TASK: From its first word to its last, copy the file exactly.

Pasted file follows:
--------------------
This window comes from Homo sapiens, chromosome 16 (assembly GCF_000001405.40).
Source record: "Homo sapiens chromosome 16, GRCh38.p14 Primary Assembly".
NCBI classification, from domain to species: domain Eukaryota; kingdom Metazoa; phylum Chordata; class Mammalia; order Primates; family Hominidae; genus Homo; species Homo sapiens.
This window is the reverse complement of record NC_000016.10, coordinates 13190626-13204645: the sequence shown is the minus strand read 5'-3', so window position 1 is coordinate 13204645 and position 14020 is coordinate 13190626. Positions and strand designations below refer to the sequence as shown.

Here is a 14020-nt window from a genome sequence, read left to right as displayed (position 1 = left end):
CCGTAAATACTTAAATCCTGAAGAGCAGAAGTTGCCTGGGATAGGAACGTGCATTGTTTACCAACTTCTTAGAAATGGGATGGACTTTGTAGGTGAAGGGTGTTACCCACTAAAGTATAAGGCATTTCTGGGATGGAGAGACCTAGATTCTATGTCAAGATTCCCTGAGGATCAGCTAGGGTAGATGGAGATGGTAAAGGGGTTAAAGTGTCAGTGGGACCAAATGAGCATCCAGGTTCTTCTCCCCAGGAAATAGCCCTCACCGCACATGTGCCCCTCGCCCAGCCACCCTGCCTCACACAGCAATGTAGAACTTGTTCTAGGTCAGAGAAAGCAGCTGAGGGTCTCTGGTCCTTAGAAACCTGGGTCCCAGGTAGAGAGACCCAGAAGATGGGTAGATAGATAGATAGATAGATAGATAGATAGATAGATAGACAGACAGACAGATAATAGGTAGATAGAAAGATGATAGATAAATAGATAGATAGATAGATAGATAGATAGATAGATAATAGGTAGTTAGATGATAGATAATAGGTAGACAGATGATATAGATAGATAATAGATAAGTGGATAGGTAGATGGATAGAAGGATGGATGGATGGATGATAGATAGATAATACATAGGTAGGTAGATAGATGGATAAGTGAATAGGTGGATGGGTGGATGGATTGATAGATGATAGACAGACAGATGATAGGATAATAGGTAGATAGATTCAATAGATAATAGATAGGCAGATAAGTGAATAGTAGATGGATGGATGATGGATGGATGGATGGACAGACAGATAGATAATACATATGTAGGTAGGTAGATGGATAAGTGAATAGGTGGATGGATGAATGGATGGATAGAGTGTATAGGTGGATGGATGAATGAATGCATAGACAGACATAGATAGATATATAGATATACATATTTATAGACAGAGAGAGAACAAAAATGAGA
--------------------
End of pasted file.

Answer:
This window comes from Homo sapiens, chromosome 16 (assembly GCF_000001405.40).
Source record: "Homo sapiens chromosome 16, GRCh38.p14 Primary Assembly".
NCBI classification, from domain to species: domain Eukaryota; kingdom Metazoa; phylum Chordata; class Mammalia; order Primates; family Hominidae; genus Homo; species Homo sapiens.
This window is the reverse complement of record NC_000016.10, coordinates 13190626-13204645: the sequence shown is the minus strand read 5'-3', so window position 1 is coordinate 13204645 and position 14020 is coordinate 13190626. Positions and strand designations below refer to the sequence as shown.

Here is a 14020-nt window from a genome sequence, read left to right as displayed (position 1 = left end):
CCGTAAATACTTAAATCCTGAAGAGCAGAAGTTGCCTGGGATAGGAACGTGCATTGTTTACCAACTTCTTAGAAATGGGATGGACTTTGTAGGTGAAGGGTGTTACCCACTAAAGTATAAGGCATTTCTGGGATGGAGAGACCTAGATTCTATGTCAAGATTCCCTGAGGATCAGCTAGGGTAGATGGAGATGGTAAAGGGGTTAAAGTGTCAGTGGGACCAAATGAGCATCCAGGTTCTTCTCCCCAGGAAATAGCCCTCACCGCACATGTGCCCCTCGCCCAGCCACCCTGCCTCACACAGCAATGTAGAACTTGTTCTAGGTCAGAGAAAGCAGCTGAGGGTCTCTGGTCCTTAGAAACCTGGGTCCCAGGTAGAGAGACCCAGAAGATGGGTAGATAGATAGATAGATAGATAGATAGATAGATAGATAGACAGACAGACAGATAATAGGTAGATAGAAAGATGATAGATAAATAGATAGATAGATAGATAGATAGATAGATAGATAATAGGTAGTTAGATGATAGATAATAGGTAGACAGATGATATAGATAGATAATAGATAAGTGGATAGGTAGATGGATAGAAGGATGGATGGATGGATGATAGATAGATAATACATAGGTAGGTAGATAGATGGATAAGTGAATAGGTGGATGGGTGGATGGATTGATAGATGATAGACAGACAGATGATAGGATAATAGGTAGATAGATTCAATAGATAATAGATAGGCAGATAAGTGAATAGTAGATGGATGGATGATGGATGGATGGATGGACAGACAGATAGATAATACATATGTAGGTAGGTAGATGGATAAGTGAATAGGTGGATGGATGAATGGATGGATAGAGTGTATAGGTGGATGGATGAATGAATGCATAGACAGACATAGATAGATATATAGATATACATATTTATAGACAGAGAGAGAACAAAAATGAGA